Legendary hockey reporter and analyst Stan Fischler writes a weekly scrapbook for NHL.com. Fischler, known as "The Hockey Maven," will share his knowledge, humor and insight with readers each Wednesday. Once a month, he will let a picture from his vast collection do the talking in his "Picture is Worth 100 Words" feature.
This month, he writes about goalie Les Binkley, whose perseverance helped him earn a five-season stint with the Pittsburgh Penguins after the NHL's first expansion in 1967.
Les Binkley's reward for his perseverance was to become the starting goalie for the Pittsburgh Penguins when they joined the NHL as part of the 1967 expansion.
Binkley was one of the NHL's last maskless goalies. He was also notable for having worn contact lenses when he played for the Penguins -- and for serving as the "trainer" for Cleveland of the American Hockey league in the 1960s while awaiting a full-time job between the pipes.
"It wasn't as simple as just jumping out of a trainer's white suit and becoming a professional goaltender," he explained.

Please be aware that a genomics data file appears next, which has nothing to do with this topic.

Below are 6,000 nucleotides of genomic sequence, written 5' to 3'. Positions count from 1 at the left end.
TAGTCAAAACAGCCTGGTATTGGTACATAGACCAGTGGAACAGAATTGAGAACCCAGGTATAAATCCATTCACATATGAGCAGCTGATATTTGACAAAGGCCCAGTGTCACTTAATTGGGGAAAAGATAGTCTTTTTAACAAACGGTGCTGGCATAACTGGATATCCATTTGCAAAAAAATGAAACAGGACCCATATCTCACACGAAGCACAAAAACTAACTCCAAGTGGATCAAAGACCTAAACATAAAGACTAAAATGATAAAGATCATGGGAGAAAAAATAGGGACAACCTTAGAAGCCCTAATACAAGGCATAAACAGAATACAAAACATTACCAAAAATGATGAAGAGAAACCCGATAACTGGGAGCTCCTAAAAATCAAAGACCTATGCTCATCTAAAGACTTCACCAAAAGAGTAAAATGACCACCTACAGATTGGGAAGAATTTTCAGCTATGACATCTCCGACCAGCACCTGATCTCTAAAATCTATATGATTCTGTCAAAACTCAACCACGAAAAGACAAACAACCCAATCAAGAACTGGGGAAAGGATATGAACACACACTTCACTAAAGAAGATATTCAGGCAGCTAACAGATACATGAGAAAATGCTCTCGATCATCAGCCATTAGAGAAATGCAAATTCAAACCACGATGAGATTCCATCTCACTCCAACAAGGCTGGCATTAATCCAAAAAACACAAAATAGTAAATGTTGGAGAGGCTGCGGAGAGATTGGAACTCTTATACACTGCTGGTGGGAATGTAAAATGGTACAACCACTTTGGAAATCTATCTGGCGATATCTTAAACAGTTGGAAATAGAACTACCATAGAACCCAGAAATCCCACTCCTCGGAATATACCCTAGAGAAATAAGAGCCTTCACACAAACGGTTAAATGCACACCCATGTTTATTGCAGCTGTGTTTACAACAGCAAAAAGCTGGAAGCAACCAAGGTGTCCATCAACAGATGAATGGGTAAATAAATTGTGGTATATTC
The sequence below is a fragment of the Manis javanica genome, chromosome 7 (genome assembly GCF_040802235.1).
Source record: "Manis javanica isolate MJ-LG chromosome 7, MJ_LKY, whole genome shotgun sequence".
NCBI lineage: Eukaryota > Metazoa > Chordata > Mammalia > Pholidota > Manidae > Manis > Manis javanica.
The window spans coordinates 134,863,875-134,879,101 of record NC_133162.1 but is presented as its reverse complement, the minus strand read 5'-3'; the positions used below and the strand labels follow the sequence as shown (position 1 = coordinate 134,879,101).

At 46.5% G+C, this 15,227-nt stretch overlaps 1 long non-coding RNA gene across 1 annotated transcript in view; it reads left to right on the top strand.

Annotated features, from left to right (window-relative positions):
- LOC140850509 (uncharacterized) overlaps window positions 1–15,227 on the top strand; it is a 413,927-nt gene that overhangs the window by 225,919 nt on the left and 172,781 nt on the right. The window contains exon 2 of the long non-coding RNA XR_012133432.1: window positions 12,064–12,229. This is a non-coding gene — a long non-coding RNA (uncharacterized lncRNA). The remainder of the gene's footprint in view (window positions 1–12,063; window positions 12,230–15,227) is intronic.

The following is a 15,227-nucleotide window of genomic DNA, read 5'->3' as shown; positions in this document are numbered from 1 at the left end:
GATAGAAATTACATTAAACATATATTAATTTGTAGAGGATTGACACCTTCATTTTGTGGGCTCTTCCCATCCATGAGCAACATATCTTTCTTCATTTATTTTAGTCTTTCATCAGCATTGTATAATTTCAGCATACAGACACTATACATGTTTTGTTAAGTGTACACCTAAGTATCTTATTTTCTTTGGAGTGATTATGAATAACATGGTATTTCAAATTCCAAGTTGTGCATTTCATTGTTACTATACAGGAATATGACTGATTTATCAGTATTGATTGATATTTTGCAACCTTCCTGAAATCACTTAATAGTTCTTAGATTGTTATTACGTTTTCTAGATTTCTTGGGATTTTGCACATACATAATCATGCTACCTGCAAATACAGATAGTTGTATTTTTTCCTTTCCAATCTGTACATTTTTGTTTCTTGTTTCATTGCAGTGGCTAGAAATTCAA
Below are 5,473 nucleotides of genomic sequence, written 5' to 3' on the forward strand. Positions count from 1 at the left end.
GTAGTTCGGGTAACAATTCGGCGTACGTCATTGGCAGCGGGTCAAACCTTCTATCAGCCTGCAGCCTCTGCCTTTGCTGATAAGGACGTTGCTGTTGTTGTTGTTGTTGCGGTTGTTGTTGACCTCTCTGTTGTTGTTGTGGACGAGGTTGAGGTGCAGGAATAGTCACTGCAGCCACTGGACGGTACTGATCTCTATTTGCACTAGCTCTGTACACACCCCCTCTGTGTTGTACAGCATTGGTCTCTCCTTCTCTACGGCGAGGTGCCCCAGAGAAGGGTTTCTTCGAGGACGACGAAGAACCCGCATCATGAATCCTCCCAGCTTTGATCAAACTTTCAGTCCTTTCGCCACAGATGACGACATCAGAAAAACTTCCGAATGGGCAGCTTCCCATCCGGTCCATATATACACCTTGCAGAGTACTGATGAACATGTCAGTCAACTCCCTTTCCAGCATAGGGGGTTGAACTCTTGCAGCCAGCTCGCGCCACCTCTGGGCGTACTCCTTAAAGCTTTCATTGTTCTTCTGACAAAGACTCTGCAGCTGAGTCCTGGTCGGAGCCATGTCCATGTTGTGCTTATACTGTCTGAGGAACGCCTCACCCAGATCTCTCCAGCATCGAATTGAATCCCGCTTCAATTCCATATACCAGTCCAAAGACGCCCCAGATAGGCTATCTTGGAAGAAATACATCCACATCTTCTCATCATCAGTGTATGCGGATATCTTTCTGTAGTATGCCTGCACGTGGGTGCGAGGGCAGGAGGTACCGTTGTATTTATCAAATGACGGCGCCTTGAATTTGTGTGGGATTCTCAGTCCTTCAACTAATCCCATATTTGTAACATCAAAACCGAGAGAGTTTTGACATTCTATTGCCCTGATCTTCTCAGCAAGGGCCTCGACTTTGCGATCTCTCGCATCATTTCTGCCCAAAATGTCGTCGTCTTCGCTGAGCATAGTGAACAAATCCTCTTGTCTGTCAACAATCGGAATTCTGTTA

After playing for more than a decade in the minors, Binkley came to the Penguins in 1967 and was hailed for his humor as well as his performance as a stand-up goalie who eschewed the butterfly technique. "If I had my way," Binkley said, "I'd change the rules and have them substitute a tennis ball for the hard, rubber puck!"
Binkley played more than a decade in the minors and was 33 when he got his chance to play in the NHL with the Penguins after the League expanded from six to 12 teams for the 1967-68 season. He was 20-24 with 10 ties for the first-year Penguins, finishing with a 2.88 goals-against average and six shutouts. Binkley played five seasons with the Penguins and four more in the World Hockey Association before retiring in 1976 at age 41. He never came close to the Stanley Cup as a player, but was part of Pittsburgh's championship teams in 1991 and 1992 as a scout.